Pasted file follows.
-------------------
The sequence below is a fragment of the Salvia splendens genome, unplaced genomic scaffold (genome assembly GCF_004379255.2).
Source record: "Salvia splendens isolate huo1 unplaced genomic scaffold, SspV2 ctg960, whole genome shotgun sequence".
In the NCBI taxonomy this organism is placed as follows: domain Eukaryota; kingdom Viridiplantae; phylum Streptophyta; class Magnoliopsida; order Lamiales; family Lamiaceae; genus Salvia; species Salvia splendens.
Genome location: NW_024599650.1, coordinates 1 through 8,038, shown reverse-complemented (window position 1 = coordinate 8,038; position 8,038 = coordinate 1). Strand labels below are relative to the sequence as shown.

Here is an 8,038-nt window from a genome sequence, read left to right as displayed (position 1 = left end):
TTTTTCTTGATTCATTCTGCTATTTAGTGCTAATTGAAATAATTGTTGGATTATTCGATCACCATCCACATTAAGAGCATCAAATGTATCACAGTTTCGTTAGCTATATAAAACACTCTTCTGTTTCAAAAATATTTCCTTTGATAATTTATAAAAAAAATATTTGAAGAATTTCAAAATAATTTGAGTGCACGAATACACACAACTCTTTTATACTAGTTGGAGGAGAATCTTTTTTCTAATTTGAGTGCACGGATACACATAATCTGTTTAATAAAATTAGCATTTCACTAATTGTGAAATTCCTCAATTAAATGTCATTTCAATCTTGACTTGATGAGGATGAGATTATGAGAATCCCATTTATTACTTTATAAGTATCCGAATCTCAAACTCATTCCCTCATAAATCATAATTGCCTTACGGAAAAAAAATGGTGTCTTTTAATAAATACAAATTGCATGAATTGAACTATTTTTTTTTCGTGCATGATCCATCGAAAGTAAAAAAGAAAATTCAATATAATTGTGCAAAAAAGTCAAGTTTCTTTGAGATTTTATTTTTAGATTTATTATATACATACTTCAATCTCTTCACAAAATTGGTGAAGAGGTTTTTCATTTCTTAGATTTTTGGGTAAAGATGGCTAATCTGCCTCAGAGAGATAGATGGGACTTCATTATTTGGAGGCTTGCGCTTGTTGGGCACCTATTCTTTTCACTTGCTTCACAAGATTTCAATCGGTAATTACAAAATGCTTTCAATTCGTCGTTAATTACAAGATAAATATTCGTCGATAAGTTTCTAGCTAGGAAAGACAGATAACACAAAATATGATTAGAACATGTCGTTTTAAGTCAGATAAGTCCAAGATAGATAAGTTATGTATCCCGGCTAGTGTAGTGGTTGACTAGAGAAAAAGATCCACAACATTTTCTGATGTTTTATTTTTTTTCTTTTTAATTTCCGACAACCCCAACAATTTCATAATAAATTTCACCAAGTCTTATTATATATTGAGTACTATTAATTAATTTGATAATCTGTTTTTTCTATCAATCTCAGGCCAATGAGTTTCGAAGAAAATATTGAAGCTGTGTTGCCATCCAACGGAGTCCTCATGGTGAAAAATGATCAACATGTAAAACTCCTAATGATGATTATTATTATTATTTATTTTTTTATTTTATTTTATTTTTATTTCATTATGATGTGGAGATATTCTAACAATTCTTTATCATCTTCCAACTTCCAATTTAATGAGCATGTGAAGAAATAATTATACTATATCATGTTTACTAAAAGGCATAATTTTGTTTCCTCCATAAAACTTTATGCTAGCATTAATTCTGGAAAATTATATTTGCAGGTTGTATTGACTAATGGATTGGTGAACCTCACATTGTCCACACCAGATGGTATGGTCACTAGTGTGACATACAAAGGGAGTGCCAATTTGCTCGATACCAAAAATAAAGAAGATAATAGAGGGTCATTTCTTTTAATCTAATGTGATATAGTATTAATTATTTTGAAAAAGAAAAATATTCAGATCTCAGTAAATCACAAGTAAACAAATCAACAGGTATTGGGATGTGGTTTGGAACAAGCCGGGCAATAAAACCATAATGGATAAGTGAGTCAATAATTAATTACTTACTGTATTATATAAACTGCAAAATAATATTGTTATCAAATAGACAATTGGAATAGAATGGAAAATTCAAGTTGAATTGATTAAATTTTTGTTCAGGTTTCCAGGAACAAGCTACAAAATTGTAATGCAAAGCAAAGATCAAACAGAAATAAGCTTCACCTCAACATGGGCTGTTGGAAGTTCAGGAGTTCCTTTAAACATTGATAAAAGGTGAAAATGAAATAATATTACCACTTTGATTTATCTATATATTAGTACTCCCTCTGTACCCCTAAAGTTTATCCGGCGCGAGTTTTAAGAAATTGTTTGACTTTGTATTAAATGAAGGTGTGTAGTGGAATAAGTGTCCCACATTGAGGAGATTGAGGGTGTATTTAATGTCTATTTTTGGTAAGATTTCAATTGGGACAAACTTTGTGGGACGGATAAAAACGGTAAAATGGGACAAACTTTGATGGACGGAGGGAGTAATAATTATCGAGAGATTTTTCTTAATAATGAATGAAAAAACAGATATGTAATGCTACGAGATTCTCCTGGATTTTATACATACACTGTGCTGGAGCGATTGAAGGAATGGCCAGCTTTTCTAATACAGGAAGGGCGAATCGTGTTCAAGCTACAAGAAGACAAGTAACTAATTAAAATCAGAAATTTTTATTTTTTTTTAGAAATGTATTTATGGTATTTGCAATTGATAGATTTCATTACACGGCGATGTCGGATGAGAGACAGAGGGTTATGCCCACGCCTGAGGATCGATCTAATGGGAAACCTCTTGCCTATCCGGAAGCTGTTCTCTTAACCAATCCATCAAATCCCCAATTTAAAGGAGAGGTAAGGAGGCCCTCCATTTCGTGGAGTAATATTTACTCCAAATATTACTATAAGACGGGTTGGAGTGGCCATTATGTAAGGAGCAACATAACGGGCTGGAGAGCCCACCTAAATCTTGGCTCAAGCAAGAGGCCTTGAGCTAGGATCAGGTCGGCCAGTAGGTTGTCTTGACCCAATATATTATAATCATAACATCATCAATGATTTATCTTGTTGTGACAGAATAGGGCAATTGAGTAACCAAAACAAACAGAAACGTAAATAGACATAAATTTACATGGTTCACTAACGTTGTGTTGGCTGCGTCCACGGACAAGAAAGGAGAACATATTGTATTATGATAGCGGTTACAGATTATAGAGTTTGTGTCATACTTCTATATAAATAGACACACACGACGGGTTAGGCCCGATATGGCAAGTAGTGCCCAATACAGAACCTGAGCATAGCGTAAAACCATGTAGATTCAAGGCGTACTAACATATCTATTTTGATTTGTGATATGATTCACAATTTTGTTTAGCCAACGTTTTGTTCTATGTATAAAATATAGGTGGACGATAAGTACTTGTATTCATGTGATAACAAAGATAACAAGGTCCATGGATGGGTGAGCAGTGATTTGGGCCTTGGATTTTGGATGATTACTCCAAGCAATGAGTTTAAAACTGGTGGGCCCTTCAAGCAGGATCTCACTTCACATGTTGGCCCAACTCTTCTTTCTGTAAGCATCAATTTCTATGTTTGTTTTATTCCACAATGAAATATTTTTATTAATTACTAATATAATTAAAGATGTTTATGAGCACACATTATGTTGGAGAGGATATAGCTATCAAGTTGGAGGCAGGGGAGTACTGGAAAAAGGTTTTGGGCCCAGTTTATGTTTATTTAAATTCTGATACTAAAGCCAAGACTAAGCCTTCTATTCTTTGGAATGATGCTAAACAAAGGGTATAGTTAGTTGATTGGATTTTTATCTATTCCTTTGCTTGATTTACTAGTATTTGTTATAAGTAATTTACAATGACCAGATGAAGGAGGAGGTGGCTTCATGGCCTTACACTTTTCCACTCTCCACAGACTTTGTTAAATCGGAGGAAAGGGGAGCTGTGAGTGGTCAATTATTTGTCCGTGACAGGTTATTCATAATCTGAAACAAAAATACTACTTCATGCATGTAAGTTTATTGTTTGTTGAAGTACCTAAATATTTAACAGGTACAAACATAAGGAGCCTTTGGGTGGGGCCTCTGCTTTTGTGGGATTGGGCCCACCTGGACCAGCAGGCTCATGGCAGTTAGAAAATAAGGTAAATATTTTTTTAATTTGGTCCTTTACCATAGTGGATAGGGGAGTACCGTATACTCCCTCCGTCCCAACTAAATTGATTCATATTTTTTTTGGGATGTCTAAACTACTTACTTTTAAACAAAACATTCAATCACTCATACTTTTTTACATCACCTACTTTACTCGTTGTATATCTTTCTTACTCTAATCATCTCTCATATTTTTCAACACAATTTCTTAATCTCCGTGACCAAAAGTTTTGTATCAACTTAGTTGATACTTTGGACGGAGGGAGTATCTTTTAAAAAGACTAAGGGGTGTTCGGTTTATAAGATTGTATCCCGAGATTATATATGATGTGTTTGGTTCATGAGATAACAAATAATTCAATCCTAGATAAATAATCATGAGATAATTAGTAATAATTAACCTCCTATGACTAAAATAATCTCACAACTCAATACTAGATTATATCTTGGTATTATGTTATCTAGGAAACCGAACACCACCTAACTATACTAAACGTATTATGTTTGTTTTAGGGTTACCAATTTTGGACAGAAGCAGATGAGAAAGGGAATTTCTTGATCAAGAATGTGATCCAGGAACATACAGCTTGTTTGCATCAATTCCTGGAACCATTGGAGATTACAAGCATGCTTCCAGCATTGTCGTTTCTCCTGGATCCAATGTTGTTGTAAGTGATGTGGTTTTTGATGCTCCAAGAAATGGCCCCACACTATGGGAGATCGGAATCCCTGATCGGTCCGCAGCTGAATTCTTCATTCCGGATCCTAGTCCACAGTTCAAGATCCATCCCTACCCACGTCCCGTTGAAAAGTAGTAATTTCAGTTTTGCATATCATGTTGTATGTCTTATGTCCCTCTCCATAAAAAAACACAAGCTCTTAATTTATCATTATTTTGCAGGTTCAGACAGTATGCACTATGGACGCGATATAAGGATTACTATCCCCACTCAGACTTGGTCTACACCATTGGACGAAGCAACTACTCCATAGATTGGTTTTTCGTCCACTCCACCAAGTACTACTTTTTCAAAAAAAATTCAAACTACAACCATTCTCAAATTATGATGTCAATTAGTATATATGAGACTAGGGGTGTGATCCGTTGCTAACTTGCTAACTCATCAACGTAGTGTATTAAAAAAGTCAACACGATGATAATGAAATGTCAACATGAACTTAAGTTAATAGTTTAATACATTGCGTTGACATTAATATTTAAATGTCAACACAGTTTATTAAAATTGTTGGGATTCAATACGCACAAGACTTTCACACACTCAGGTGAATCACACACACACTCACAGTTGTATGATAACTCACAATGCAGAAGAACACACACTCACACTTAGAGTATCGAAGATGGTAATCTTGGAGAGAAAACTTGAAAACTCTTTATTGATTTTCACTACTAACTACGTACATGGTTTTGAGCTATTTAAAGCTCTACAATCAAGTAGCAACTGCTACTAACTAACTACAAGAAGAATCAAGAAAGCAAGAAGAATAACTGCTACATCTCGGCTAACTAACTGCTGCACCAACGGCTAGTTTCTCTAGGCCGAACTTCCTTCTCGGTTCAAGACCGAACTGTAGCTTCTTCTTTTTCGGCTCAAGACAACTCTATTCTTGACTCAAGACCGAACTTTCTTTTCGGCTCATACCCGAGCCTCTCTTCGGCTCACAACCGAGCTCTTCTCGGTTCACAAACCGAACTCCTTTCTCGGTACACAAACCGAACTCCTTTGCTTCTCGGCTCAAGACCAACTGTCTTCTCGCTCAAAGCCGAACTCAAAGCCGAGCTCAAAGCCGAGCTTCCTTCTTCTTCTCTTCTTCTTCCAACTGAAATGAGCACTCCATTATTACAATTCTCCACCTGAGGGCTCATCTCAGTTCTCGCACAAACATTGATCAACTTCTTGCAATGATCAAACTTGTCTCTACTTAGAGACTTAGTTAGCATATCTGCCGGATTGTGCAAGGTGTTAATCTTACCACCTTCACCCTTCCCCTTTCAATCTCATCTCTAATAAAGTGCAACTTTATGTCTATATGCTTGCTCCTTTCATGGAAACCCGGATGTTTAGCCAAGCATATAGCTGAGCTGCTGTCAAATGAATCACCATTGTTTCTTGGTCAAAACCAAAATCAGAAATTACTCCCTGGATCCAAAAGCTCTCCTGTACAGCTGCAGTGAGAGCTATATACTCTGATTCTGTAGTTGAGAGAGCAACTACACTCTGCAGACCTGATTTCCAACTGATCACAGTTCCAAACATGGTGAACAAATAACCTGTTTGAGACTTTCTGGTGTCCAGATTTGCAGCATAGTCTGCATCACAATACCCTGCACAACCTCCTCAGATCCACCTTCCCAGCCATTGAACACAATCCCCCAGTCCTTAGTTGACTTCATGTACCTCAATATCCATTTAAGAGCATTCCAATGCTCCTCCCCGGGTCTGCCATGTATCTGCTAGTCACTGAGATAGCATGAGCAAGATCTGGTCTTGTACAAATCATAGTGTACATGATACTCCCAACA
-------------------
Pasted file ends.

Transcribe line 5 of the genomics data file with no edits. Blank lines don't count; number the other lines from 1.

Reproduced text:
Here is an 8,038-nt window from a genome sequence, read left to right as displayed (position 1 = left end):